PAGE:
By Joe McClain - 11/01/06 12:00 AM EST
The more the merrier. That was our reaction to news Monday that Rep. Duncan Hunter (R-Calif.) is preparing to run for the White House in 2008.
This declaration of presidential intent by the House Armed Services Committee chairman was as surprising as the recent announcement by former Virginia Gov. Mark WarnerMark WarnerDemocrats press Wells Fargo CEO for more answers on scandal Democratic tax bill targets foreign reinsurance transactions Leahy wants Judiciary hearing on Yahoo MORE (D) that he would not be in the primary hunt.
In his 13th term in the House, Hunter has not hinted before that sees himself as a future head of the executive branch. But we take his declaration at face value; he is on course to win reelection comfortably next week, so the disclosure of White House ambitions cannot be dismissed as a pre-election stunt to attract attention on the eve of midterm balloting.
The timing is odd, though. Why indicate to voters that you will not have much time to do the job to which you want to be reelected? Perhaps it was an act of courtesy and candor, with Hunter making sure he could not be accused of seeking reelection under false pretenses.
These are, however, minor speculations. What is increasingly interesting is the 2008 field. It is more than half a century since neither an incumbent president nor sitting vice-president has been in the running. Two political generations have passed since the ultimate prize in American politics was quite so up for grabs, and it should be no surprise that members of Congress are surging into the lists.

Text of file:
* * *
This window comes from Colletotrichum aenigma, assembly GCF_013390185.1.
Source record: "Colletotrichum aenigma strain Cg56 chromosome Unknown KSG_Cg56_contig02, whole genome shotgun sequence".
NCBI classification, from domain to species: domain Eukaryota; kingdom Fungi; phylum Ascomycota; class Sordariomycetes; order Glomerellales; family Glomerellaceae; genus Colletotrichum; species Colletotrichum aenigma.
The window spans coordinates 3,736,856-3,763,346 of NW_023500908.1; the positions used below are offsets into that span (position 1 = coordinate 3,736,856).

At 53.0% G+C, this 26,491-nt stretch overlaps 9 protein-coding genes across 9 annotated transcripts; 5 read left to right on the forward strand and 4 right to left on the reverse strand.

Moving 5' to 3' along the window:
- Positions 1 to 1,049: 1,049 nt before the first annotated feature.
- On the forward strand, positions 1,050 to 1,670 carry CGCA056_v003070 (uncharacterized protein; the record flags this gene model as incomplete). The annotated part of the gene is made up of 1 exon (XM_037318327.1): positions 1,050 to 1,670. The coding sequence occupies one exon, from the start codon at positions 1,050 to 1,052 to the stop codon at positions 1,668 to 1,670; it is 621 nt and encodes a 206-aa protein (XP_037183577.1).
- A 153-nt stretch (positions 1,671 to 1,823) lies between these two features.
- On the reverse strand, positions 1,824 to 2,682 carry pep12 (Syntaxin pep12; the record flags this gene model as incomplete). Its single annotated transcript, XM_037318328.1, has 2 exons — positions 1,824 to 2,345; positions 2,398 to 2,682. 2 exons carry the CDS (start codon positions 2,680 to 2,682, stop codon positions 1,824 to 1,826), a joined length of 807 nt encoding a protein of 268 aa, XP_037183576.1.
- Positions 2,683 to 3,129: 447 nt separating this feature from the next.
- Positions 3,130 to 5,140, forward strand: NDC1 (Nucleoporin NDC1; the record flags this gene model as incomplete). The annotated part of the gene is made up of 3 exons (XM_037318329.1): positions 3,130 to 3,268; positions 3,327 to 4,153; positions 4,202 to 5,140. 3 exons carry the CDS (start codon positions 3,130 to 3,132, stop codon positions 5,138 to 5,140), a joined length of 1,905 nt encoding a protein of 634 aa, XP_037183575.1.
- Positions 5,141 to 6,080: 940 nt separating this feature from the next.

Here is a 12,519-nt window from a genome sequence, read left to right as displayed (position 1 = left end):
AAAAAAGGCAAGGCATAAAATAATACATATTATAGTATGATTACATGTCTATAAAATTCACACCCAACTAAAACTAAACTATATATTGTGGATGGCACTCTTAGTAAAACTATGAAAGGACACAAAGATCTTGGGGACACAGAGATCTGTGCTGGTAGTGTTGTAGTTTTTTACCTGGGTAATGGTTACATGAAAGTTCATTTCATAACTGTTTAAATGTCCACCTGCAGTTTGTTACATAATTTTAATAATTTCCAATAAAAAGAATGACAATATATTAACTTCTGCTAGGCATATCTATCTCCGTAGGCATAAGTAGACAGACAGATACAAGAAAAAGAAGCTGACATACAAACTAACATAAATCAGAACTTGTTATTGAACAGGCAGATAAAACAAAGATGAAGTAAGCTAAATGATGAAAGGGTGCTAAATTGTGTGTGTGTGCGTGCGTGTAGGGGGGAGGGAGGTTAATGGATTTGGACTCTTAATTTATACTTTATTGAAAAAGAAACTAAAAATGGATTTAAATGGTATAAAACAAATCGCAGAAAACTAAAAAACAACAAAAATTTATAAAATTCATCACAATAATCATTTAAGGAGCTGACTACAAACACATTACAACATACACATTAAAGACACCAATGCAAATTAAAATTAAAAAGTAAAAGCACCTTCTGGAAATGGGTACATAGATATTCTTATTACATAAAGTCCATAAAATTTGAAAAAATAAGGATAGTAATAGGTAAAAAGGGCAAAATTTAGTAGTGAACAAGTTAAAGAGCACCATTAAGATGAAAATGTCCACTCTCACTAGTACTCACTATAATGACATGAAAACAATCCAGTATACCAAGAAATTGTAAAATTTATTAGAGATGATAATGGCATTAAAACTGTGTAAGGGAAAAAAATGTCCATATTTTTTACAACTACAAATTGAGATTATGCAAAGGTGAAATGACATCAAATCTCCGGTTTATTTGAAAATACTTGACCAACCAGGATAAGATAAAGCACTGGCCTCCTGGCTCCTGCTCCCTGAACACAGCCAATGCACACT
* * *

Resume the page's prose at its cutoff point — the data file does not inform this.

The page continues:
Hunter’s chances are not obviously the brightest. In the Republican field of would-be nominees, he is up against Sen. John McCainJohn McCainGOP lawmakers slam secret agreement to help lift Iran bank sanctions Kerry: US 'on the verge' of suspending talks with Russia on Syria Trump, Clinton to headline Al Smith dinner MORE (Ariz.) and former New York Mayor Rudy Giuliani, both of whom have national name recognition. On the other hand, Hunter is scarcely less well known than other GOP hopefuls such as Sen. Chuck HagelChuck HagelCreating a future for vets in DC Republicans back Clinton, but will she put them in Pentagon? There's still time for another third-party option MORE (Neb.), and has not preemptively wrecked his chances as have Sens. Bill Frist (Tenn.) and George Allen (Va.).
It’s tough to run for the White House from Capitol Hill, as Sen. John KerryJohn KerryRussian planes bomb Aleppo as US calls for diplomacy Long-running US efforts on the ballot with Colombian peace vote White House strikes 'Israel' from transcript of Jerusalem speech MORE (D-Mass.) and former Sen. John Edwards (D-N.C.) showed two years ago. And if anything, it’s even tougher to run from the House than from the Senate, as Rep. Dennis Kucinich (D-Ohio) demonstrated last time, and Rep. Tom Tancredo (R-Colo.) will similarly show during the next two years.
Hunter evidently plans to present himself as a national security candidate. He is a veteran of the Vietnam War and his credentials as a strong supporter of the armed forces and staunch opponent of illegal immigration have been burnished on Capitol Hill.
Still, as he told supporters in San Diego on Monday, “This is going to be a long road … a challenging road.” Very true — we wish him well in his progress along it.